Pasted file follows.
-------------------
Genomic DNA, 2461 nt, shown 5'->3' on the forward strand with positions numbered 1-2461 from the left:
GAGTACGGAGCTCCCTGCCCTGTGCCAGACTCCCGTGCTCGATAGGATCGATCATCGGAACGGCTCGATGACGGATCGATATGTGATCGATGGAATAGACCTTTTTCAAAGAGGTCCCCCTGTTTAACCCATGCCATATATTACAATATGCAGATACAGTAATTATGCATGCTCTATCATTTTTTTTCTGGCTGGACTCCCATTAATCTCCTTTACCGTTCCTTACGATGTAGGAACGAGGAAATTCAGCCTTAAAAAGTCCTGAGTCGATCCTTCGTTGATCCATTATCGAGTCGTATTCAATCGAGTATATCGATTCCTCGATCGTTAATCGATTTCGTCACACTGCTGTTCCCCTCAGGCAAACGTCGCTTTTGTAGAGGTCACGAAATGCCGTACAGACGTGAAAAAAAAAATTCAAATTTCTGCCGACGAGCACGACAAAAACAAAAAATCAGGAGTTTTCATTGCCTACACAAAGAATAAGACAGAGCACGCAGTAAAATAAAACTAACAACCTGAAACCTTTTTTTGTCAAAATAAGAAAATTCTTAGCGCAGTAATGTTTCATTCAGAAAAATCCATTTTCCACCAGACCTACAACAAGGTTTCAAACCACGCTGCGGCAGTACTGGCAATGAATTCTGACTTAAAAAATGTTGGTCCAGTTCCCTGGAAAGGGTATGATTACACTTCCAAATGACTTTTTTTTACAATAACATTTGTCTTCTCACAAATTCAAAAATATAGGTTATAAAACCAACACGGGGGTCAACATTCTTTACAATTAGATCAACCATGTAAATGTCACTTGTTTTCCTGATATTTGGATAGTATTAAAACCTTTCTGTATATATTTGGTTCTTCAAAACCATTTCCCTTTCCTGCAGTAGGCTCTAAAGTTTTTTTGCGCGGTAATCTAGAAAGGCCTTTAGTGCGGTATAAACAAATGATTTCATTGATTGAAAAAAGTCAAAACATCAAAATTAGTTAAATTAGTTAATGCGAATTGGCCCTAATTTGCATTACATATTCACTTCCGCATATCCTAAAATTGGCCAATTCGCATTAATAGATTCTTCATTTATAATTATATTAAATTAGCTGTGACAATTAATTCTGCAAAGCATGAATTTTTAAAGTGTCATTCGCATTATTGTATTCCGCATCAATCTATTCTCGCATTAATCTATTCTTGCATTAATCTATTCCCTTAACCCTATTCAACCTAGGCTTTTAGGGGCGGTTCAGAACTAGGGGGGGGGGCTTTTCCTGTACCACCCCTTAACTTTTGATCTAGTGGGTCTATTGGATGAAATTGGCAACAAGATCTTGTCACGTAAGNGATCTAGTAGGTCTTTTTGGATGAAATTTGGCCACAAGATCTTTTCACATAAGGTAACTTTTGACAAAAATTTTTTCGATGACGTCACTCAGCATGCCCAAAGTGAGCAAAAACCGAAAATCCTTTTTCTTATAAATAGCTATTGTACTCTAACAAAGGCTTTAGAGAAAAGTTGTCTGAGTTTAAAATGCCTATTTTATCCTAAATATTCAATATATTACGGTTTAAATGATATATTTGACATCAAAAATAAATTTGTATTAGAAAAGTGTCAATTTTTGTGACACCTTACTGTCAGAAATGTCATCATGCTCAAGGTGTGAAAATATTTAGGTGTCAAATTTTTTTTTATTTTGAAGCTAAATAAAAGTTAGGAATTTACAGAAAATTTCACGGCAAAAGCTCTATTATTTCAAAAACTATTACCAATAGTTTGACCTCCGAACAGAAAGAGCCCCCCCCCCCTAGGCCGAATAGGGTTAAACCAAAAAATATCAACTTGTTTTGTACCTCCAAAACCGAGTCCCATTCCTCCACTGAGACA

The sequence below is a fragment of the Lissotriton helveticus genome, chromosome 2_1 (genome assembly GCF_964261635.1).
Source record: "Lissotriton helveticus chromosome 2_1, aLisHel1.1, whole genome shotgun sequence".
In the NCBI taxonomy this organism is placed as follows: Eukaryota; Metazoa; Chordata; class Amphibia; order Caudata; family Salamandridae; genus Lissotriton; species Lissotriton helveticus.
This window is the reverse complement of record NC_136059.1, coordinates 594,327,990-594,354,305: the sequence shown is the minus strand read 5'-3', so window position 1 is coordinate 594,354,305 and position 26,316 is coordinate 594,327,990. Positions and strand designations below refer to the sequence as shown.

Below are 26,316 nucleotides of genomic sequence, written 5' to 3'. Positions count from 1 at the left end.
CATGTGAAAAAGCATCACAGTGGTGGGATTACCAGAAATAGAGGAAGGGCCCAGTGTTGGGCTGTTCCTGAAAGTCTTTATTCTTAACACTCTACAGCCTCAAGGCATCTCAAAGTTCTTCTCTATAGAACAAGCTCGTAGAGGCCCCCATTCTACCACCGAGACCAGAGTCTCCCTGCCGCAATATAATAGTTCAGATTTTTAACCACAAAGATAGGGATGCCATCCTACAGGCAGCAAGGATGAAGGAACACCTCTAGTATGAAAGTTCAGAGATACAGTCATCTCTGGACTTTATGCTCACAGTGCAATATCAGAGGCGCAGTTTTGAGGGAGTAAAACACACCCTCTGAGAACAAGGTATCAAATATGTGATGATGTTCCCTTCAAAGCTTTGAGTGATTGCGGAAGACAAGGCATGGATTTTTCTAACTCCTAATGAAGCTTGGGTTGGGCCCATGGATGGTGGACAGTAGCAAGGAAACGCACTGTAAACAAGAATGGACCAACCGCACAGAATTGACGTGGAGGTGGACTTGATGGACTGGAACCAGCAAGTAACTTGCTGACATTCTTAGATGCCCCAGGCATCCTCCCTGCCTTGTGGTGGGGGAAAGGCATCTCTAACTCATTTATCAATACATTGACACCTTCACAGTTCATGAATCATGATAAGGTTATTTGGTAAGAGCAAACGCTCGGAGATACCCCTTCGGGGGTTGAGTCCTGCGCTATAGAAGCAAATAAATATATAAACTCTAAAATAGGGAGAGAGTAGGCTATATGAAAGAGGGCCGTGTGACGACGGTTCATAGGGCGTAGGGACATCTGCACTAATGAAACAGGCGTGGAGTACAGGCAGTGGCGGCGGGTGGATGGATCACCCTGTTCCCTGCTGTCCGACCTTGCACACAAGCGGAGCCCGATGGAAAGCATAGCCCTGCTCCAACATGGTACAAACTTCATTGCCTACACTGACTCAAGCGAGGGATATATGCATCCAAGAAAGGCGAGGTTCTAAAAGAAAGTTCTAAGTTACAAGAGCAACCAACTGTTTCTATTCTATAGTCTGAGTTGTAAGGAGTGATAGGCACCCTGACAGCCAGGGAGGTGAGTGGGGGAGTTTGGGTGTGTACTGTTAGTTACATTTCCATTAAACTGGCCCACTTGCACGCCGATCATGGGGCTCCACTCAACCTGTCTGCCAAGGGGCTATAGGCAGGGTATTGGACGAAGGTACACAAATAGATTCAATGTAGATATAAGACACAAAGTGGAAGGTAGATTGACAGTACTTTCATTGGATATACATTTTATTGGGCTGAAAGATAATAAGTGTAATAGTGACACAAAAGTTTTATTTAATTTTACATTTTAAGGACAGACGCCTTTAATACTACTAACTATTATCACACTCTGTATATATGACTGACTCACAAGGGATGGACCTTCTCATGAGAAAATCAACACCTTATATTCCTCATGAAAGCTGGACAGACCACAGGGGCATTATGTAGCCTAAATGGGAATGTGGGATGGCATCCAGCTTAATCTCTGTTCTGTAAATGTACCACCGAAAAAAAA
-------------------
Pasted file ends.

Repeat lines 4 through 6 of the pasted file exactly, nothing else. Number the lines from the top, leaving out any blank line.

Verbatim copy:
Source record: "Lissotriton helveticus chromosome 2_1, aLisHel1.1, whole genome shotgun sequence".
In the NCBI taxonomy this organism is placed as follows: Eukaryota; Metazoa; Chordata; class Amphibia; order Caudata; family Salamandridae; genus Lissotriton; species Lissotriton helveticus.
This window is the reverse complement of record NC_136059.1, coordinates 594,327,990-594,354,305: the sequence shown is the minus strand read 5'-3', so window position 1 is coordinate 594,354,305 and position 26,316 is coordinate 594,327,990. Positions and strand designations below refer to the sequence as shown.